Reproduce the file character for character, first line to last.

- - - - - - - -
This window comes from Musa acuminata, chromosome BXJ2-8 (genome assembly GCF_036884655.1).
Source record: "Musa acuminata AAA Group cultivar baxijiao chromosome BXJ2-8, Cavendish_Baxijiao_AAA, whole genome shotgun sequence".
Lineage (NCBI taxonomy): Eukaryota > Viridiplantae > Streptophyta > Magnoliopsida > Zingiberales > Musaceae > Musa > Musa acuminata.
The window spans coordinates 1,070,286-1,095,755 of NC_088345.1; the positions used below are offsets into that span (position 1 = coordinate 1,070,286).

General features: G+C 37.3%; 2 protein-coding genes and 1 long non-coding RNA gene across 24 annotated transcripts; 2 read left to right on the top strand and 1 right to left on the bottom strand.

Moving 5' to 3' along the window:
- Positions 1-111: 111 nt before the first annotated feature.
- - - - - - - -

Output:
This window comes from Musa acuminata, chromosome BXJ2-8 (genome assembly GCF_036884655.1).
Source record: "Musa acuminata AAA Group cultivar baxijiao chromosome BXJ2-8, Cavendish_Baxijiao_AAA, whole genome shotgun sequence".
Lineage (NCBI taxonomy): Eukaryota > Viridiplantae > Streptophyta > Magnoliopsida > Zingiberales > Musaceae > Musa > Musa acuminata.
The window spans coordinates 1,070,286-1,095,755 of NC_088345.1; the positions used below are offsets into that span (position 1 = coordinate 1,070,286).

General features: G+C 37.3%; 2 protein-coding genes and 1 long non-coding RNA gene across 24 annotated transcripts; 2 read left to right on the top strand and 1 right to left on the bottom strand.

Moving 5' to 3' along the window:
- Positions 1-111: 111 nt before the first annotated feature.